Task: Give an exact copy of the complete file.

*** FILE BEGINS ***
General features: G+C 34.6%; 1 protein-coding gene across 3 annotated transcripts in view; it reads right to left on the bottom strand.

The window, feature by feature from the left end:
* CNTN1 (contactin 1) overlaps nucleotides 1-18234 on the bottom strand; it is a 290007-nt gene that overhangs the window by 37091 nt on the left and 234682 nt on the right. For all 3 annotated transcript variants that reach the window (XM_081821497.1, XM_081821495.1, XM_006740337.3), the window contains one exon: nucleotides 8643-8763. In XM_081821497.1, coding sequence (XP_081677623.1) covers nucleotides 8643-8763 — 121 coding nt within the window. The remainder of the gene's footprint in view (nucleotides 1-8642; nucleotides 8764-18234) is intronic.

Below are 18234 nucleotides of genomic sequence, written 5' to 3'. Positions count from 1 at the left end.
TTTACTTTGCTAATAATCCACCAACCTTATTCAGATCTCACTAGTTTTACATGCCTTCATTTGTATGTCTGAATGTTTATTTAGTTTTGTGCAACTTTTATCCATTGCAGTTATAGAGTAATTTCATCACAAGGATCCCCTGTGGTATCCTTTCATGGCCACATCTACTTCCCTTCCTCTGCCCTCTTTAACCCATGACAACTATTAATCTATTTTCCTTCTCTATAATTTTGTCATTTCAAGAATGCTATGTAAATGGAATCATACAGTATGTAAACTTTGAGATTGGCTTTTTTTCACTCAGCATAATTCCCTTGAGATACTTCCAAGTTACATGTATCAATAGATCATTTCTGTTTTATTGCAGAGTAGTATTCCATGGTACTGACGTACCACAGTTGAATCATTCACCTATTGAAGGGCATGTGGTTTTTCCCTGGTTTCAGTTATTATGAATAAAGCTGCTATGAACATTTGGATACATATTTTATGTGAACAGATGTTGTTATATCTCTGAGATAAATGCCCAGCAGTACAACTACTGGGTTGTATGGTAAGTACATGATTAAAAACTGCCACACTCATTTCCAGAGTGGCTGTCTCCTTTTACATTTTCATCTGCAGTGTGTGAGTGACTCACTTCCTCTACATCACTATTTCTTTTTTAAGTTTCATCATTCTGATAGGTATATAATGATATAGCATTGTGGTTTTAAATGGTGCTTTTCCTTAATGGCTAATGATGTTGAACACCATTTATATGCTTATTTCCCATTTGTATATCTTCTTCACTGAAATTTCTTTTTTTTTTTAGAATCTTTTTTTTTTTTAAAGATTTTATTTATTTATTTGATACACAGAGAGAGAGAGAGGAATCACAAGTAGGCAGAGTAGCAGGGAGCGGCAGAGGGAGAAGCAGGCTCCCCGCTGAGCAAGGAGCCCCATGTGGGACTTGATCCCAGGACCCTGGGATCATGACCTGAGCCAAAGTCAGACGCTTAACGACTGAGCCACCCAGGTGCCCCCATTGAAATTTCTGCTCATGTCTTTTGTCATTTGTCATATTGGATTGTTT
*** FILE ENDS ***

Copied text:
General features: G+C 34.6%; 1 protein-coding gene across 3 annotated transcripts in view; it reads right to left on the bottom strand.

The window, feature by feature from the left end:
* CNTN1 (contactin 1) overlaps nucleotides 1-18234 on the bottom strand; it is a 290007-nt gene that overhangs the window by 37091 nt on the left and 234682 nt on the right. For all 3 annotated transcript variants that reach the window (XM_081821497.1, XM_081821495.1, XM_006740337.3), the window contains one exon: nucleotides 8643-8763. In XM_081821497.1, coding sequence (XP_081677623.1) covers nucleotides 8643-8763 — 121 coding nt within the window. The remainder of the gene's footprint in view (nucleotides 1-8642; nucleotides 8764-18234) is intronic.

Below are 18234 nucleotides of genomic sequence, written 5' to 3'. Positions count from 1 at the left end.
TTTACTTTGCTAATAATCCACCAACCTTATTCAGATCTCACTAGTTTTACATGCCTTCATTTGTATGTCTGAATGTTTATTTAGTTTTGTGCAACTTTTATCCATTGCAGTTATAGAGTAATTTCATCACAAGGATCCCCTGTGGTATCCTTTCATGGCCACATCTACTTCCCTTCCTCTGCCCTCTTTAACCCATGACAACTATTAATCTATTTTCCTTCTCTATAATTTTGTCATTTCAAGAATGCTATGTAAATGGAATCATACAGTATGTAAACTTTGAGATTGGCTTTTTTTCACTCAGCATAATTCCCTTGAGATACTTCCAAGTTACATGTATCAATAGATCATTTCTGTTTTATTGCAGAGTAGTATTCCATGGTACTGACGTACCACAGTTGAATCATTCACCTATTGAAGGGCATGTGGTTTTTCCCTGGTTTCAGTTATTATGAATAAAGCTGCTATGAACATTTGGATACATATTTTATGTGAACAGATGTTGTTATATCTCTGAGATAAATGCCCAGCAGTACAACTACTGGGTTGTATGGTAAGTACATGATTAAAAACTGCCACACTCATTTCCAGAGTGGCTGTCTCCTTTTACATTTTCATCTGCAGTGTGTGAGTGACTCACTTCCTCTACATCACTATTTCTTTTTTAAGTTTCATCATTCTGATAGGTATATAATGATATAGCATTGTGGTTTTAAATGGTGCTTTTCCTTAATGGCTAATGATGTTGAACACCATTTATATGCTTATTTCCCATTTGTATATCTTCTTCACTGAAATTTCTTTTTTTTTTTAGAATCTTTTTTTTTTTTAAAGATTTTATTTATTTATTTGATACACAGAGAGAGAGAGAGGAATCACAAGTAGGCAGAGTAGCAGGGAGCGGCAGAGGGAGAAGCAGGCTCCCCGCTGAGCAAGGAGCCCCATGTGGGACTTGATCCCAGGACCCTGGGATCATGACCTGAGCCAAAGTCAGACGCTTAACGACTGAGCCACCCAGGTGCCCCCATTGAAATTTCTGCTCATGTCTTTTGTCATTTGTCATATTGGATTGTTT